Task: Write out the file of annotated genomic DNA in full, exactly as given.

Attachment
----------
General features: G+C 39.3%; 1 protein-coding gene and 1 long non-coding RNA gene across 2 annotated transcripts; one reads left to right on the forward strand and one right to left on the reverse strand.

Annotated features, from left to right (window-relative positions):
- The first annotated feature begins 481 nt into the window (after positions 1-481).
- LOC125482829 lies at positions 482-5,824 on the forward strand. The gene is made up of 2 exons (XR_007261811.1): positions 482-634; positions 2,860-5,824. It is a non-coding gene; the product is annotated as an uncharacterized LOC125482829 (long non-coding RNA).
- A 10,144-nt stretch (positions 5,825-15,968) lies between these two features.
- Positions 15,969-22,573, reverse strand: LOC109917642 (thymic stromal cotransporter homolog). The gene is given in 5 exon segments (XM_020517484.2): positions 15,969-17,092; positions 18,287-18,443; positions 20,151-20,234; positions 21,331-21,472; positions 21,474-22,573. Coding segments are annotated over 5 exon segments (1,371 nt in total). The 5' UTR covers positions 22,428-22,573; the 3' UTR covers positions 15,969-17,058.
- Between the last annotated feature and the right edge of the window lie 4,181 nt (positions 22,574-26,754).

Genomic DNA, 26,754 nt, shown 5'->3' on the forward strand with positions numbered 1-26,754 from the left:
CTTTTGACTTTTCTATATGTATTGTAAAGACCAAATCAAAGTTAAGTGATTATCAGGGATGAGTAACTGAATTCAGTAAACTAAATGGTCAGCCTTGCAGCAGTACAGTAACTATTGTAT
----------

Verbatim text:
General features: G+C 39.3%; 1 protein-coding gene and 1 long non-coding RNA gene across 2 annotated transcripts; one reads left to right on the forward strand and one right to left on the reverse strand.

Annotated features, from left to right (window-relative positions):
- The first annotated feature begins 481 nt into the window (after positions 1-481).
- LOC125482829 lies at positions 482-5,824 on the forward strand. The gene is made up of 2 exons (XR_007261811.1): positions 482-634; positions 2,860-5,824. It is a non-coding gene; the product is annotated as an uncharacterized LOC125482829 (long non-coding RNA).
- A 10,144-nt stretch (positions 5,825-15,968) lies between these two features.
- Positions 15,969-22,573, reverse strand: LOC109917642 (thymic stromal cotransporter homolog). The gene is given in 5 exon segments (XM_020517484.2): positions 15,969-17,092; positions 18,287-18,443; positions 20,151-20,234; positions 21,331-21,472; positions 21,474-22,573. Coding segments are annotated over 5 exon segments (1,371 nt in total). The 5' UTR covers positions 22,428-22,573; the 3' UTR covers positions 15,969-17,058.
- Between the last annotated feature and the right edge of the window lie 4,181 nt (positions 22,574-26,754).

Genomic DNA, 26,754 nt, shown 5'->3' on the forward strand with positions numbered 1-26,754 from the left:
CTTTTGACTTTTCTATATGTATTGTAAAGACCAAATCAAAGTTAAGTGATTATCAGGGATGAGTAACTGAATTCAGTAAACTAAATGGTCAGCCTTGCAGCAGTACAGTAACTATTGTAT